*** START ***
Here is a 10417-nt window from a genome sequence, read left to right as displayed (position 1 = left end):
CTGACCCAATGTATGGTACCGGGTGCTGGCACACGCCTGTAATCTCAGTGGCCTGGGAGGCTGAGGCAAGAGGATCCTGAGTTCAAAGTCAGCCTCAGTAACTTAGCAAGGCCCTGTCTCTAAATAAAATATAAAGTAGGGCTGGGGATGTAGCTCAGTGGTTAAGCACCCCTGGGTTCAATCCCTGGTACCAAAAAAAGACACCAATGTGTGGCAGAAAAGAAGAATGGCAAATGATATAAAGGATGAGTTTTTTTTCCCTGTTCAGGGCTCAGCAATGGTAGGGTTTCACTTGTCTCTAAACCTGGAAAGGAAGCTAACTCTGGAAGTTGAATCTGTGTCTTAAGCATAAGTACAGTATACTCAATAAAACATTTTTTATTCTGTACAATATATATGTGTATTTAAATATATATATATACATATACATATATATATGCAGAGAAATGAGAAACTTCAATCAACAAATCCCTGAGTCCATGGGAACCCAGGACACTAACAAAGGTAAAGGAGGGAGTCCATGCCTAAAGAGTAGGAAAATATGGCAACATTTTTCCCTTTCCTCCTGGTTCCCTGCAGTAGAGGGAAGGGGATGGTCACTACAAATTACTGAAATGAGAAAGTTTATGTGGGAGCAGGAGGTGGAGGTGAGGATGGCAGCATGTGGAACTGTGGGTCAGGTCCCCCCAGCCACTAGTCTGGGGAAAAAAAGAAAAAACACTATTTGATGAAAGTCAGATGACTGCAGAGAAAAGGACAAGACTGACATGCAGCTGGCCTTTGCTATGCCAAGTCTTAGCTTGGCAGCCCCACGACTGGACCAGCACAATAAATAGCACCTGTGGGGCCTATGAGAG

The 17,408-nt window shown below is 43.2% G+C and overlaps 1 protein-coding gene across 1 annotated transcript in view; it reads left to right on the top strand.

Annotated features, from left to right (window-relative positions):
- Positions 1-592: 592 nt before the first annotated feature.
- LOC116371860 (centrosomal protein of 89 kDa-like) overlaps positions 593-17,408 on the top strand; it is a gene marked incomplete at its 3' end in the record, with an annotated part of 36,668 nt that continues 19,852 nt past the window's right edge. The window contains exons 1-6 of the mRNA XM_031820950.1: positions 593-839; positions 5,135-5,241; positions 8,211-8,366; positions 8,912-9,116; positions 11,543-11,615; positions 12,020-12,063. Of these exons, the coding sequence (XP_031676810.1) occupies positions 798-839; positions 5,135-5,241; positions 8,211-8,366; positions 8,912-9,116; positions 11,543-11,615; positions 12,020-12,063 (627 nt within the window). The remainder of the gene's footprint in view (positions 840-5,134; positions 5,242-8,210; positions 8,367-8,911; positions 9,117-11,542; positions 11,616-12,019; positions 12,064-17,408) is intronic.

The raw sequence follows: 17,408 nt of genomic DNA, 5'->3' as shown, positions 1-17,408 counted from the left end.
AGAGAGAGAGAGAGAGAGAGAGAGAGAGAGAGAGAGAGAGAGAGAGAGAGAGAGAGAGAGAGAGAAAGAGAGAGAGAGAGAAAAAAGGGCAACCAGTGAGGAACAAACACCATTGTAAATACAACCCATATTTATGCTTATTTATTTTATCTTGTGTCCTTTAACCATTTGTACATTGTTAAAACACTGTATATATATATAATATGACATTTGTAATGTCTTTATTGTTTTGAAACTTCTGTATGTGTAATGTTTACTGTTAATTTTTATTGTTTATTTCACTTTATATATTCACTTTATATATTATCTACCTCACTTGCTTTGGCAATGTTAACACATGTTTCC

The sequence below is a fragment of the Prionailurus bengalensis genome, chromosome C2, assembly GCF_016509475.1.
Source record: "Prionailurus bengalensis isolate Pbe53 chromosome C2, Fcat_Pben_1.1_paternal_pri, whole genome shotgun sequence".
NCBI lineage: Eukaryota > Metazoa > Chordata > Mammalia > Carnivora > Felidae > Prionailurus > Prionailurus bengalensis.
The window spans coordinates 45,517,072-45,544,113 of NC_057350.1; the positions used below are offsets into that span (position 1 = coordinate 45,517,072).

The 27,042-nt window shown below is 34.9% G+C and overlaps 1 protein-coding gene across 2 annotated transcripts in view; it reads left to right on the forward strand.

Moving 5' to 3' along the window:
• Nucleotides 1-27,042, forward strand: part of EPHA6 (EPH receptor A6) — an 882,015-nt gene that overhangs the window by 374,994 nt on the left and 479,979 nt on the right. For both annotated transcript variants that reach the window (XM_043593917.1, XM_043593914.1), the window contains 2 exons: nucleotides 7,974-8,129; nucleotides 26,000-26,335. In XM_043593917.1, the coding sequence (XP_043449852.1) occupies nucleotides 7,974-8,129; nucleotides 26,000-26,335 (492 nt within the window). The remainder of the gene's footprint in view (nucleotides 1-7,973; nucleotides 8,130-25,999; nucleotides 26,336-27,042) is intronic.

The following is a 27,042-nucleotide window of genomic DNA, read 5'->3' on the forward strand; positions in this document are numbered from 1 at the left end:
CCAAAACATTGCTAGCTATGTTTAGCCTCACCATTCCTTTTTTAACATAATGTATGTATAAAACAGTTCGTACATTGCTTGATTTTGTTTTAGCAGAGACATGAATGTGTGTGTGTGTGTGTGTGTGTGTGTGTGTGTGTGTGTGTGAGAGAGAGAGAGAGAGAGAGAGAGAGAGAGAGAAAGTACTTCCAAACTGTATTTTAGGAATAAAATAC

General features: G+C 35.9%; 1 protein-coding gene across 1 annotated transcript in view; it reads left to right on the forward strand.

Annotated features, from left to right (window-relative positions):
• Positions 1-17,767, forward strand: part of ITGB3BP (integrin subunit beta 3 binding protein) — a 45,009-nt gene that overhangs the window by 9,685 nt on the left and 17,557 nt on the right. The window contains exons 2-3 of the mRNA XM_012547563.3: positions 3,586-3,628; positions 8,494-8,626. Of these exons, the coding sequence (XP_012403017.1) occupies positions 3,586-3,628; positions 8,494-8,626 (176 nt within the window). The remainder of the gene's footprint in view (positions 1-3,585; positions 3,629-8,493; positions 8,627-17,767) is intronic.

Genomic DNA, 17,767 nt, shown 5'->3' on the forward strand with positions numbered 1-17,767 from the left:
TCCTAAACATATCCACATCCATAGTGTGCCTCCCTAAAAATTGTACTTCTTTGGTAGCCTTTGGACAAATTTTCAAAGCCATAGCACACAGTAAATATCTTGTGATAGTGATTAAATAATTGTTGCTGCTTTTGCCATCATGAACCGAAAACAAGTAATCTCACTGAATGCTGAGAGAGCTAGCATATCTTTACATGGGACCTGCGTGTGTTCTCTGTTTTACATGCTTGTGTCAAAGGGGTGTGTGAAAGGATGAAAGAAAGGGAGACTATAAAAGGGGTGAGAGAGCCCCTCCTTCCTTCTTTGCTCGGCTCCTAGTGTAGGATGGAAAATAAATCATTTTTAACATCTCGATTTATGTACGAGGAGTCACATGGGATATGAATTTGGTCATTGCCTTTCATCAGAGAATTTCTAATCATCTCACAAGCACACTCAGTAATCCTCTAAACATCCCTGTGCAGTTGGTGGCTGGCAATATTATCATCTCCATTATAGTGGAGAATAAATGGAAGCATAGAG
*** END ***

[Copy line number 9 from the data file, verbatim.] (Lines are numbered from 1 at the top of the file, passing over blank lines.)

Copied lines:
The sequence below is a fragment of the Prionailurus bengalensis genome, chromosome C2, assembly GCF_016509475.1.